What You Need to Know:
John Lackey was bad; Joe Panik was great. The defense was spectacular, and the Cubs made it interesting, but in the end it wasn’t enough.
Including the postseason, the Cubs have been 9-1 against the Giants at Wrigley Field in the last two years. As a Giants fan living in Chicago, that was not something I had to look up. I remember that one win fondly, and I will also remember this win fondly. You will not remember this game. The Cubs ran into outs on the bases, and the pitching got clobbered hard enough to make you switch off the game before the Giants pitching staff imploded in the eighth inning forcing you to come back, just so you could watch Willson Contreras ground into a double play.
The Giants took the lead before the first out was recorded, and they never gave it back up. Lackey mostly hit his spots, but he wasn’t fooling the top of the order. The damage in the first would have been more substantial if not for two of the best defensive plays you’ll see all month, if not all year, from Addison Russell and Albert Almora. The Cubs couldn’t capitalize on a gift triple from Gorkys Hernandez, inexplicable major leaguer. Nor could they break through against Ty Blach, who is starting baseball games because Madison Bumgarner sprained his shoulder crashing his dirt bike and who, coming into the game, held a K/9 of 2.86.
I’ve watched almost all of Ty Blach’s starts, and I’m not really sure why he’s successful either. If you throw out his disastrous start against Cincinnati, his ERA drops to 2.56. He doesn’t strike guys out or limit walks at an exceptional rate. He doesn’t have an overpowering (or normal powering) fastball. He’s never been considered to be anything more than a fifth starter, and the pitch-to-contact formula probably won’t elevate him above that. But the Cubs can take solace in the fact that they’re not the only ones to be stymied by Ty Blach.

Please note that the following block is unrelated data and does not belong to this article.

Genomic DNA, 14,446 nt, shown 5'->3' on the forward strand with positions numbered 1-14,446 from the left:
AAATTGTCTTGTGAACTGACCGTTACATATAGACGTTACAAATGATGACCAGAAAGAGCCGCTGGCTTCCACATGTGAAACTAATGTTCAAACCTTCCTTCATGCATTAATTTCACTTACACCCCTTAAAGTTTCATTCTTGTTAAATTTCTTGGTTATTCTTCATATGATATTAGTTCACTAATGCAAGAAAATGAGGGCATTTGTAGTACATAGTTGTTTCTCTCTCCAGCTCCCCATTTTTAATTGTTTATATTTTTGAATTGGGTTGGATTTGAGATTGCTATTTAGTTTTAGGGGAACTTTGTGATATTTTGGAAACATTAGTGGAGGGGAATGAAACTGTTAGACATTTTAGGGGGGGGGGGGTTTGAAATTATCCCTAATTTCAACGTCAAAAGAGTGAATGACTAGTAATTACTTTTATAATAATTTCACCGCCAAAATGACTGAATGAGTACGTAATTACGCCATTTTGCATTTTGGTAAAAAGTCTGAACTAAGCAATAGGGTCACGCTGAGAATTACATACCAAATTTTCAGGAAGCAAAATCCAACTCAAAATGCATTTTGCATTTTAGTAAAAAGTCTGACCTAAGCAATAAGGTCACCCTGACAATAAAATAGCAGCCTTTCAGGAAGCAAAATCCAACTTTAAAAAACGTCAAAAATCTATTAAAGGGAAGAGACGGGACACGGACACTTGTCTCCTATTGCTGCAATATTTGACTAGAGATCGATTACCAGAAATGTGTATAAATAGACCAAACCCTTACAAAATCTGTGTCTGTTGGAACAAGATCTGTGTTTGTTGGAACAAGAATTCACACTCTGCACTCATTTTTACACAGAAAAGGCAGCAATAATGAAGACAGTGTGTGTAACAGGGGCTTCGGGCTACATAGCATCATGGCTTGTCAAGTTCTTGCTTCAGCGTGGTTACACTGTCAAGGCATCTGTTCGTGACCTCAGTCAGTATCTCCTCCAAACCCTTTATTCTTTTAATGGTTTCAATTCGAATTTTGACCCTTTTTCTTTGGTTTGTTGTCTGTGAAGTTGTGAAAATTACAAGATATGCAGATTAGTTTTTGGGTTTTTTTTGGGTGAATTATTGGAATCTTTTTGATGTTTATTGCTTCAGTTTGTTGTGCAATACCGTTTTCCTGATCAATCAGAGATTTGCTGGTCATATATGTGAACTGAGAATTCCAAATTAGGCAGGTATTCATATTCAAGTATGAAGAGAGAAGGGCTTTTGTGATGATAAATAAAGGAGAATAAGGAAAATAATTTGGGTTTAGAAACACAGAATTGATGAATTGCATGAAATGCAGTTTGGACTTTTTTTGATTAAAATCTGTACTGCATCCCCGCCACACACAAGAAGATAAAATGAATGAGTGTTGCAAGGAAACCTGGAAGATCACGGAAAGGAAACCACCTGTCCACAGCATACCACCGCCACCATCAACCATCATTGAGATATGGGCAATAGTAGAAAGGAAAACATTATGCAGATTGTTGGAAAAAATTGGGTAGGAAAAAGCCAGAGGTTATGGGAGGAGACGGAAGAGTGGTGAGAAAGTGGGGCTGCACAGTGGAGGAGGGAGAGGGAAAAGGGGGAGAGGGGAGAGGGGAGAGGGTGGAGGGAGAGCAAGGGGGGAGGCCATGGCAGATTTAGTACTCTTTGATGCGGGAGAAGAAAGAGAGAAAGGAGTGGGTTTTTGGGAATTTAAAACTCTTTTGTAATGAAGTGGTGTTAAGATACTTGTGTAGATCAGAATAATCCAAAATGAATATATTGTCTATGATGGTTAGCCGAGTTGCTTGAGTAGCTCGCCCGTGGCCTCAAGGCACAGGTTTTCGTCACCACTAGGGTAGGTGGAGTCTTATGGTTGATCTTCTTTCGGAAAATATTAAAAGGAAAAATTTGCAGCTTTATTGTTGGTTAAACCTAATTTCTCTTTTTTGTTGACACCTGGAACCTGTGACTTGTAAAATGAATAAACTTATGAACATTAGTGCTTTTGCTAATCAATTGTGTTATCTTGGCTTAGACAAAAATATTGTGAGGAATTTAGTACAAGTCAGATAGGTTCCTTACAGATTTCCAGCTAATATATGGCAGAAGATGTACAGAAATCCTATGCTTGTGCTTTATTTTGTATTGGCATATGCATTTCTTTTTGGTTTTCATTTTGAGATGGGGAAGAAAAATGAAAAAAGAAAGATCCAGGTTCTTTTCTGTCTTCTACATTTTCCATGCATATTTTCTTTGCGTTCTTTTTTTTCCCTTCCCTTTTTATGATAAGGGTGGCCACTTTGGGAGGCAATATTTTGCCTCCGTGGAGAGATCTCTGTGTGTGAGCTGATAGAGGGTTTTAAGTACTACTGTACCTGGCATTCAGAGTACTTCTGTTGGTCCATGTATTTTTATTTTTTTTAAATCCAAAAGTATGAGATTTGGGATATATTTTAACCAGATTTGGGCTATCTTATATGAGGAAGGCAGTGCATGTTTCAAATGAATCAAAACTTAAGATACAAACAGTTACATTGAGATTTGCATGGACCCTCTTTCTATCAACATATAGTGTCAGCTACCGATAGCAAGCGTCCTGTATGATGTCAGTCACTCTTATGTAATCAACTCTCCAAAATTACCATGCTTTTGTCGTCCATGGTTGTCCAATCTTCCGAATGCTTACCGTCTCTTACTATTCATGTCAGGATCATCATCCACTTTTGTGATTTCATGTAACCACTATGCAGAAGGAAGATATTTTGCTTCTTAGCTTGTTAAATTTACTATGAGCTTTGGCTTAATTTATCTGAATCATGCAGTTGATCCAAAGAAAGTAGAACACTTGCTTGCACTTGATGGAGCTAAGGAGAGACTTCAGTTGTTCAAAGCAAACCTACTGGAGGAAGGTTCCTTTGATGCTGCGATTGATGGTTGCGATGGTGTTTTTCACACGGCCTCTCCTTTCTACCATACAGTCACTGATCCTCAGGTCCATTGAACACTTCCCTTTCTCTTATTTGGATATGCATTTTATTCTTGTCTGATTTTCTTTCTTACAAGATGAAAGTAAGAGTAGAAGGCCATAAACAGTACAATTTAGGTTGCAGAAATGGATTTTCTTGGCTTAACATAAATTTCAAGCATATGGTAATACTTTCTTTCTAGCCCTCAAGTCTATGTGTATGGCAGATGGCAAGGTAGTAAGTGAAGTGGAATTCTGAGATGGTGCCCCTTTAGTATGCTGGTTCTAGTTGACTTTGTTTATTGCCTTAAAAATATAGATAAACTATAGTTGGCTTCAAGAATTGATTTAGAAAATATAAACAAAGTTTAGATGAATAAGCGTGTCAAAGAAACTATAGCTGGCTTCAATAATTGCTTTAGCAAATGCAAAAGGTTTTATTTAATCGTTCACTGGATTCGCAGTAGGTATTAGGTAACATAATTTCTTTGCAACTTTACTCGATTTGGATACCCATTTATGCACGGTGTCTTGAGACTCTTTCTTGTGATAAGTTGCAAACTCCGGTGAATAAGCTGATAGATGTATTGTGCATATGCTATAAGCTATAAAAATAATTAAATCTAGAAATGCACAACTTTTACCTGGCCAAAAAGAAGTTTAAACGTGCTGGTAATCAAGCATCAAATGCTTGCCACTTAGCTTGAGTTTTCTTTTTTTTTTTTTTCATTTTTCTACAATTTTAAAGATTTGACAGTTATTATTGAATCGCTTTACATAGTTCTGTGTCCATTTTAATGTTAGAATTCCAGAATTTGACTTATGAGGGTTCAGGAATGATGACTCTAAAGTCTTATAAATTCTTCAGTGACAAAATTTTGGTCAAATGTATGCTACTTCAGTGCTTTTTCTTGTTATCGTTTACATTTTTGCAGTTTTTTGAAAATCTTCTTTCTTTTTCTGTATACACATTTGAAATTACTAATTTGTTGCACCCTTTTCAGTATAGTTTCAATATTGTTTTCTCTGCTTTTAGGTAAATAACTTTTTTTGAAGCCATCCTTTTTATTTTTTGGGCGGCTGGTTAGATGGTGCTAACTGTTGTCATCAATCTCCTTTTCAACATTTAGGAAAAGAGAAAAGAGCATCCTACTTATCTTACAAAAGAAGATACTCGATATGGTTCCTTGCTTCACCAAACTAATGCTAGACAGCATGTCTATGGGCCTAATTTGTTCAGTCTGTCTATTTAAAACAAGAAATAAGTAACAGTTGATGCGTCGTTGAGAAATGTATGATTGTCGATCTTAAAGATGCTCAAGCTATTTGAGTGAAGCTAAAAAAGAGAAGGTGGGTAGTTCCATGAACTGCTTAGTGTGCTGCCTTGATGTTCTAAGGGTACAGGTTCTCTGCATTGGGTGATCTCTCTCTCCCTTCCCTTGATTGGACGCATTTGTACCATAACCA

Top WPA Play:
After Jason Heyward led off the eighth with a grounder through the right side, Javier Baez took Blach deep. The pitch was a fastball down and away, so it wasn’t a terrible pitch by any means. Baez deserves some credit for taking it the other way and over the wall. It was a great at-bat, and if the game had turned out differently, I’d have more interesting things to say about it. But this was the top WPA play in my heart:
Bottom WPA Play:
The Commentator’s Curse is just superstition, but at the start of the game, Len Kasper and Jim Deshaies were talking about the Giants’ solo home run streak of fifteen. Naturally, John Lackey leaked a belt-high fastball over the plate, and Joe Panik knocked it over the wall for a solo home run which gave the Giants a lead they wouldn’t grow up. The Giants now have eighteen straight solo homers, and they’ll try not to break the major league record of 21, held by the 2011 Giants, which is the most Giantsy thing I’ve ever heard. (-.100)
Jon Lester goes against Johnny Cueto tomorrow night for a rematch of NLDS Game 1, which was a pitcher’s duel for the ages. So get ready for a slugfest wherein both pitchers are knocked out in the third.
Lead photo courtesy Caylor Arnold—USA Today Sports